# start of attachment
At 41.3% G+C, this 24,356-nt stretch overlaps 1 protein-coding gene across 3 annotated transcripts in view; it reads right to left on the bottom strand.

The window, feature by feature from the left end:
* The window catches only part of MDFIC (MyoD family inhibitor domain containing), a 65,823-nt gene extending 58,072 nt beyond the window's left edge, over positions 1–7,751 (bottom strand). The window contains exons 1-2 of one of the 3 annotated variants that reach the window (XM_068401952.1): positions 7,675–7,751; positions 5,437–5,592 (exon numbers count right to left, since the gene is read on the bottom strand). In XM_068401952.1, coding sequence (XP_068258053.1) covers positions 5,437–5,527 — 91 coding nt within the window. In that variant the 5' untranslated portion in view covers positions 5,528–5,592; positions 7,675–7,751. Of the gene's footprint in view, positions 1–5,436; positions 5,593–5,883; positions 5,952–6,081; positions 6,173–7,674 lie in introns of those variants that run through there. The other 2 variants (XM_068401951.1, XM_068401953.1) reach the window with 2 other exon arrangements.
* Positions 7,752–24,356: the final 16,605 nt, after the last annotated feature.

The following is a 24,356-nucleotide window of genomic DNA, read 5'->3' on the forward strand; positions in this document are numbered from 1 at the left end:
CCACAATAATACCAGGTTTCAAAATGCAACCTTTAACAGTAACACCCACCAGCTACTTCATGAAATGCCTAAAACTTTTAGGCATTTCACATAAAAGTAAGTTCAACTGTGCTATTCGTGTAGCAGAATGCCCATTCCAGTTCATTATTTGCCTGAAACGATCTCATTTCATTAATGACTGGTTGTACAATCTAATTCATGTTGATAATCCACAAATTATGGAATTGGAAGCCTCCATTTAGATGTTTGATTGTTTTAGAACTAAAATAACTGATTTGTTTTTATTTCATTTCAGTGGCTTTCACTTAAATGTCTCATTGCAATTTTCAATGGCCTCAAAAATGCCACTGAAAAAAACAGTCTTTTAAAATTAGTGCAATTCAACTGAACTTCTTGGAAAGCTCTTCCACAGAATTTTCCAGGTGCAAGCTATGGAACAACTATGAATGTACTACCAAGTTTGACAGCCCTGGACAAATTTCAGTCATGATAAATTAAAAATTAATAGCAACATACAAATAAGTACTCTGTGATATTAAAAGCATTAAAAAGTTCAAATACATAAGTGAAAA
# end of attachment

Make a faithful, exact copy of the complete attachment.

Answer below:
At 41.3% G+C, this 24,356-nt stretch overlaps 1 protein-coding gene across 3 annotated transcripts in view; it reads right to left on the bottom strand.

The window, feature by feature from the left end:
* The window catches only part of MDFIC (MyoD family inhibitor domain containing), a 65,823-nt gene extending 58,072 nt beyond the window's left edge, over positions 1–7,751 (bottom strand). The window contains exons 1-2 of one of the 3 annotated variants that reach the window (XM_068401952.1): positions 7,675–7,751; positions 5,437–5,592 (exon numbers count right to left, since the gene is read on the bottom strand). In XM_068401952.1, coding sequence (XP_068258053.1) covers positions 5,437–5,527 — 91 coding nt within the window. In that variant the 5' untranslated portion in view covers positions 5,528–5,592; positions 7,675–7,751. Of the gene's footprint in view, positions 1–5,436; positions 5,593–5,883; positions 5,952–6,081; positions 6,173–7,674 lie in introns of those variants that run through there. The other 2 variants (XM_068401951.1, XM_068401953.1) reach the window with 2 other exon arrangements.
* Positions 7,752–24,356: the final 16,605 nt, after the last annotated feature.

The following is a 24,356-nucleotide window of genomic DNA, read 5'->3' on the forward strand; positions in this document are numbered from 1 at the left end:
CCACAATAATACCAGGTTTCAAAATGCAACCTTTAACAGTAACACCCACCAGCTACTTCATGAAATGCCTAAAACTTTTAGGCATTTCACATAAAAGTAAGTTCAACTGTGCTATTCGTGTAGCAGAATGCCCATTCCAGTTCATTATTTGCCTGAAACGATCTCATTTCATTAATGACTGGTTGTACAATCTAATTCATGTTGATAATCCACAAATTATGGAATTGGAAGCCTCCATTTAGATGTTTGATTGTTTTAGAACTAAAATAACTGATTTGTTTTTATTTCATTTCAGTGGCTTTCACTTAAATGTCTCATTGCAATTTTCAATGGCCTCAAAAATGCCACTGAAAAAAACAGTCTTTTAAAATTAGTGCAATTCAACTGAACTTCTTGGAAAGCTCTTCCACAGAATTTTCCAGGTGCAAGCTATGGAACAACTATGAATGTACTACCAAGTTTGACAGCCCTGGACAAATTTCAGTCATGATAAATTAAAAATTAATAGCAACATACAAATAAGTACTCTGTGATATTAAAAGCATTAAAAAGTTCAAATACATAAGTGAAAA